May 20. That's the average date for the slamming of the optimal planting window for corn in the Midwest. Using that date, recent planting progress data, and historical spring weather information, you should be able to get a good idea of your chances of getting this year's crop in the ground before you can truly consider yourself late.
May 20 may not be the optimal date everywhere in the Corn Belt, but looking region-wide, that's the best way to determine how late the nation's corn crop is in getting into the ground, say University of Illinois Extension ag economists Scott Irwin and Darrel Good.
"Acreage planted after that date would be considered to be planted late, and yield potential would be expected to be reduced as the percentage of the acreage planted late increases," they say in a recent university report. "We currently define the end of the optimum planting window for corn in the 18 major corn producing states to be May 20. The percentage of the crop planted after that date would be considered to be planted late."
This may be a common refrain for a lot of farmers who faced similarly cool, damp conditions a year ago. A lot of acres were delayed or not planted altogether, but a lot of corn was planted in a small window, effectively salvaging acres that were earlier thought lost to Mother Nature's bad spring behavior.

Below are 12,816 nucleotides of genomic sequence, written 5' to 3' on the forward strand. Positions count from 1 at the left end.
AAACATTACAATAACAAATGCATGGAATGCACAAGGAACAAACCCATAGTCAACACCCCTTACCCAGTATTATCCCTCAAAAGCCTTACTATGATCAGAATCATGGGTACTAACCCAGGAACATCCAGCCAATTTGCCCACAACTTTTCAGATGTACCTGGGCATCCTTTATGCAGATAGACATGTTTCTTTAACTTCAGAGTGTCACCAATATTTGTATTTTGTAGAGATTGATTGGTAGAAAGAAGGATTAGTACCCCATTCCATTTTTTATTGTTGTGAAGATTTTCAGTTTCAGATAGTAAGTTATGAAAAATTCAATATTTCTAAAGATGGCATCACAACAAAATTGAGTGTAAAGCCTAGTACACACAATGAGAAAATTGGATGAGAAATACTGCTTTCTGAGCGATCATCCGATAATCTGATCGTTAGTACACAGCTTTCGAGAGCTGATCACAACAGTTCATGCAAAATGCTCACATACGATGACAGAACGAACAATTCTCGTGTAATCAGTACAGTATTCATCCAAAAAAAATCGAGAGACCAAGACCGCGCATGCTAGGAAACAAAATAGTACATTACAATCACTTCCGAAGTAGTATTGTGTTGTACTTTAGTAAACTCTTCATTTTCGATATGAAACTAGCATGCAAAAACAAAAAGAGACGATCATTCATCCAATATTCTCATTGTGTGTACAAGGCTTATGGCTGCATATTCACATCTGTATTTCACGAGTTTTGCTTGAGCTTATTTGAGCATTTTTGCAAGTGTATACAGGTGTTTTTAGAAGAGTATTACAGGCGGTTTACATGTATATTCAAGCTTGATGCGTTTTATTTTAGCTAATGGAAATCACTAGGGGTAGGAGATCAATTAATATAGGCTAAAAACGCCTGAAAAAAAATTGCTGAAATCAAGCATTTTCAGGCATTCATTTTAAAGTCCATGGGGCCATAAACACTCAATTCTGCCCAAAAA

As of Wednesday, that leaves exactly three weeks to plant what USDA-NASS's weekly Crop Progress report showed to be just over 80% of the corn crop. Of the 21 days left, history teaches us your chances of having even half of that time under conditions favorable for planting corn aren't the greatest.
"We estimate the likelihood of zero to 21 days of suitable days based on the historical distribution of suitable days as reported in the USDA weekly Illinois Weather and Crops report for the 44 years from 1970 through 2013. Over the 44-year period, there were 11 or fewer suitable field days in that three-week period 52.3% of the time," according to Irwin and Good. "In other words, the median number of suitable field days during this three-week period was about 11 days, so that 'normally' farmers were able plant about half the time. The range of suitable days is surprisingly wide, with a minimum of four days and a maximum of 19 days. Note that there was a 15.9% chance of a week or less of suitable field days during this three-week period."
The entire U.S. corn crop's rarely planted on time, though. Those chances are greater this year, obviously, but even to stay ahead of the normal pace of "late planting," how much needs to get sown by May 20?
"Based on the historic distribution of suitable days for fieldwork, there is a relatively high probability that some corn acreage will be planted late in Illinois and particularly in the U.S. in 2014 unless the average planting rate per suitable field day over the next three weeks exceeds the average historic rate and is near the rate normally achieved only in the peak week of planting. Even in this latter case, there is more than a 25% chance that some of the U.S. corn crop would be planted late," the economists say. "Since zero late planting is rarely achieved, so that the probability of more-than-average late planting is probably a more meaningful calculation. For both Illinois (1960-2013) and the U.S. (1971-2013), an average of 15% of the corn crop has been planted late. To achieve less-than-average late planting, then, 53% of the Illinois crop and 66% of the U.S. crop needs to be planted over the next three weeks."